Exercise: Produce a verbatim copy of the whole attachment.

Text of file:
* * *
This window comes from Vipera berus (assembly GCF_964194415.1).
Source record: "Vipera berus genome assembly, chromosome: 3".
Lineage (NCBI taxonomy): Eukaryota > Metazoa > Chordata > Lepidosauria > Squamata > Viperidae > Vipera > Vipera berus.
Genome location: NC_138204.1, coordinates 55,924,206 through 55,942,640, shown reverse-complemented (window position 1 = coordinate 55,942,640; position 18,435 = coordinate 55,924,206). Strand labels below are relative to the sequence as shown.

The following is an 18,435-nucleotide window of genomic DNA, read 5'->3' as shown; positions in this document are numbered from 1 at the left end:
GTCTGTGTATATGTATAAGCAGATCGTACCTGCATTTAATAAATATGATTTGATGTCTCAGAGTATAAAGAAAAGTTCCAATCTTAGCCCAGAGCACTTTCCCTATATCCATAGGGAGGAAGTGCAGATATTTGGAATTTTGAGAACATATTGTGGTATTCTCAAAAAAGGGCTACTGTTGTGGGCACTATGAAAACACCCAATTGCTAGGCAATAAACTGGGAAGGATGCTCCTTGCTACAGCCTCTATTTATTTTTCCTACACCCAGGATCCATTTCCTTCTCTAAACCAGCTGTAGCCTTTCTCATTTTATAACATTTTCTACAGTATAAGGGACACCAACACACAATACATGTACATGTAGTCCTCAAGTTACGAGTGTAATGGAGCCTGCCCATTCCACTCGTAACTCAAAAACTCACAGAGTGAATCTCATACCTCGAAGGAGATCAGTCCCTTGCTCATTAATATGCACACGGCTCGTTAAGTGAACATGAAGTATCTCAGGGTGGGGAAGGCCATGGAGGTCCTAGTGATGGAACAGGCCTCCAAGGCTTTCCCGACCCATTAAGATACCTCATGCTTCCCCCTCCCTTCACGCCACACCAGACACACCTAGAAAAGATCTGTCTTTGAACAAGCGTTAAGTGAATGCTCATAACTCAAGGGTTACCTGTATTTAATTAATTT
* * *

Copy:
This window comes from Vipera berus (assembly GCF_964194415.1).
Source record: "Vipera berus genome assembly, chromosome: 3".
Lineage (NCBI taxonomy): Eukaryota > Metazoa > Chordata > Lepidosauria > Squamata > Viperidae > Vipera > Vipera berus.
Genome location: NC_138204.1, coordinates 55,924,206 through 55,942,640, shown reverse-complemented (window position 1 = coordinate 55,942,640; position 18,435 = coordinate 55,924,206). Strand labels below are relative to the sequence as shown.

The following is an 18,435-nucleotide window of genomic DNA, read 5'->3' as shown; positions in this document are numbered from 1 at the left end:
GTCTGTGTATATGTATAAGCAGATCGTACCTGCATTTAATAAATATGATTTGATGTCTCAGAGTATAAAGAAAAGTTCCAATCTTAGCCCAGAGCACTTTCCCTATATCCATAGGGAGGAAGTGCAGATATTTGGAATTTTGAGAACATATTGTGGTATTCTCAAAAAAGGGCTACTGTTGTGGGCACTATGAAAACACCCAATTGCTAGGCAATAAACTGGGAAGGATGCTCCTTGCTACAGCCTCTATTTATTTTTCCTACACCCAGGATCCATTTCCTTCTCTAAACCAGCTGTAGCCTTTCTCATTTTATAACATTTTCTACAGTATAAGGGACACCAACACACAATACATGTACATGTAGTCCTCAAGTTACGAGTGTAATGGAGCCTGCCCATTCCACTCGTAACTCAAAAACTCACAGAGTGAATCTCATACCTCGAAGGAGATCAGTCCCTTGCTCATTAATATGCACACGGCTCGTTAAGTGAACATGAAGTATCTCAGGGTGGGGAAGGCCATGGAGGTCCTAGTGATGGAACAGGCCTCCAAGGCTTTCCCGACCCATTAAGATACCTCATGCTTCCCCCTCCCTTCACGCCACACCAGACACACCTAGAAAAGATCTGTCTTTGAACAAGCGTTAAGTGAATGCTCATAACTCAAGGGTTACCTGTATTTAATTAATTT